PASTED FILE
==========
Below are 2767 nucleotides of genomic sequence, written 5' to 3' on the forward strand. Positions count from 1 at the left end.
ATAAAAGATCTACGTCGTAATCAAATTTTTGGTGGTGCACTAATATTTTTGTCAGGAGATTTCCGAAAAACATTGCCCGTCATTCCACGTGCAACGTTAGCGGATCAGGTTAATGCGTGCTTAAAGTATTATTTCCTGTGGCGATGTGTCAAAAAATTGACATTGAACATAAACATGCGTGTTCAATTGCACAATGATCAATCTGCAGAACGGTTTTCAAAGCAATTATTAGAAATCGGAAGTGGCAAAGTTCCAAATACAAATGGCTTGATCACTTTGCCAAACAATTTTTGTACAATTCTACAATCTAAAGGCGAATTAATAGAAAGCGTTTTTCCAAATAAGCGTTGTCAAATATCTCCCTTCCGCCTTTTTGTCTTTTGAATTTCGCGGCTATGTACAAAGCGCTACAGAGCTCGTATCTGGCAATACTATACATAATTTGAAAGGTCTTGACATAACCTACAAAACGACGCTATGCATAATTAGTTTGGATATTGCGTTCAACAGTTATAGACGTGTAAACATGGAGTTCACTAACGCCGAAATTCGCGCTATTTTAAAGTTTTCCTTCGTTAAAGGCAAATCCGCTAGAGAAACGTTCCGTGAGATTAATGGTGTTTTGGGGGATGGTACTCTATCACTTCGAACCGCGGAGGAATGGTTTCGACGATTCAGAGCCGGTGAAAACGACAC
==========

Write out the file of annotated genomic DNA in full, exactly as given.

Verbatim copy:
Below are 2767 nucleotides of genomic sequence, written 5' to 3' on the forward strand. Positions count from 1 at the left end.
ATAAAAGATCTACGTCGTAATCAAATTTTTGGTGGTGCACTAATATTTTTGTCAGGAGATTTCCGAAAAACATTGCCCGTCATTCCACGTGCAACGTTAGCGGATCAGGTTAATGCGTGCTTAAAGTATTATTTCCTGTGGCGATGTGTCAAAAAATTGACATTGAACATAAACATGCGTGTTCAATTGCACAATGATCAATCTGCAGAACGGTTTTCAAAGCAATTATTAGAAATCGGAAGTGGCAAAGTTCCAAATACAAATGGCTTGATCACTTTGCCAAACAATTTTTGTACAATTCTACAATCTAAAGGCGAATTAATAGAAAGCGTTTTTCCAAATAAGCGTTGTCAAATATCTCCCTTCCGCCTTTTTGTCTTTTGAATTTCGCGGCTATGTACAAAGCGCTACAGAGCTCGTATCTGGCAATACTATACATAATTTGAAAGGTCTTGACATAACCTACAAAACGACGCTATGCATAATTAGTTTGGATATTGCGTTCAACAGTTATAGACGTGTAAACATGGAGTTCACTAACGCCGAAATTCGCGCTATTTTAAAGTTTTCCTTCGTTAAAGGCAAATCCGCTAGAGAAACGTTCCGTGAGATTAATGGTGTTTTGGGGGATGGTACTCTATCACTTCGAACCGCGGAGGAATGGTTTCGACGATTCAGAGCCGGTGAAAACGACAC